the National Academy of Sciences, the National Science Foundation, or
the National Institutes of Health.

How might India tighten its patent system? For starters, it could lower
its standards for what is considered a “novel” product, and thus one
that merits intellectual-property protection. As it stands, India sets
the bar quite high, resulting in its refusal to grant patents for new
combinations of existing drugs. India could also stop issuing compulsory
licenses to allow other companies to produce a patent holder’s drug, in
exchange for a fee – an arrangement permitted under TRIPS, but anathema
to the drug industry.

India’s current policies allow drugs to be sold at a small fraction of
the monopoly prices commanded by patent holders. For example, the
Hepatitis-C drug Sovaldi is sold for $84,000 per treatment in the US;
Indian manufacturers are able to sell the generic version /profitably/
for less than $1,000 per treatment. The generic price is still a huge
expense for people living on a few dollars a day; but, unlike the US
price, it is manageable for many governments and aid organizations.

This is hardly an isolated example. Low-cost generics have made it
possible to treat tens of millions of HIV/AIDS patients in the
developing world.

In fact, the threat of competition from Indian generics is partly
responsible for major pharmaceutical companies’ decision to make some of
their drugs available to the world’s poor at low prices. If the US
compels India to tighten its patent rules substantially, so that they
resemble US rules more closely, this outcome could be jeopardized.

Of course, if America’s strong patent regime were, as its proponents
claim, the best way to foster innovation in the pharmaceutical industry,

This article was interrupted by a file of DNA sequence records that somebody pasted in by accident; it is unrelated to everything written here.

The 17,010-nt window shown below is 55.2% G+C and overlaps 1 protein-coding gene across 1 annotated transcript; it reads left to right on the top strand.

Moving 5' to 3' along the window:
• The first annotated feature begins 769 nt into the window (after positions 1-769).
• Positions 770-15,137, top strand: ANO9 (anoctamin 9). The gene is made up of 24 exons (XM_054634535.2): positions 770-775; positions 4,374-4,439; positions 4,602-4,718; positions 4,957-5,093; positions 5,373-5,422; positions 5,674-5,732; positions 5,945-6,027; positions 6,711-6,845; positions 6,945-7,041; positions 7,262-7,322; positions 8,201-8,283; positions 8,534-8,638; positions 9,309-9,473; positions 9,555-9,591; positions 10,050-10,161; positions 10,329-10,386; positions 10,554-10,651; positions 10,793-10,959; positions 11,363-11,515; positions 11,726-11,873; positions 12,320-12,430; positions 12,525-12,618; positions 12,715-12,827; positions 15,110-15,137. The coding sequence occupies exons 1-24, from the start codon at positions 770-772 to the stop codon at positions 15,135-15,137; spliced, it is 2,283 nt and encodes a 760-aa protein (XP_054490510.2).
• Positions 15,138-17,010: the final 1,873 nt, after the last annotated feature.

the Obama administration’s policy toward India could perhaps be
justified. But that is not the case.

Because patents are essentially government-granted monopolies, they lead
to the same inefficiencies and rent-seeking behavior as any other such
market distortion. A patent that raises the price of a drug a
hundred-fold has the same effect on the market as a 10,000% tariff. In
such cases, drug companies gain a powerful incentive to mislead doctors
and the public about their products’ safety and effectiveness, and even
to promote their drugs for inappropriate uses, often using innovative
to persuade doctors to prescribe them.

Furthermore, patent-supported research encourages secrecy, as companies
disclose only the information needed to acquire patents. Yet openness is
crucial for efficient scientific progress. Many economists, including
the authors
have suggested
a variety of alternatives <http://www.ncbi.nlm.nih.gov/pubmed/19088104>
to patent-supported R&D and testing that avoid these problems.

If the Obama administration succeeds in forcing India to strengthen its
patent laws, the change would harm not only India and other developing
countries; it would also enshrine a grossly corrupt and inefficient
patent system in the US, in which companies increase their profits by
driving out the competition – both at home and abroad. After all,
generic drugs from India often provide the lowest-cost option in the US
market once patent terms have expired.

Obama was right to push for a health-care reform that would increase the
sector’s efficiency and accessibility. In its dealings with India, the
Obama administration is pursuing a policy that flouts these goals, with
consequences not just for India and the US, but for the entire world.

Dean Baker (baker at cepr.net)
Center for Economic and Policy Research 1611 Connecticut Ave., NW
Washington, DC 20009
202-293-5380 (ext 114)
202-332-5218 (H)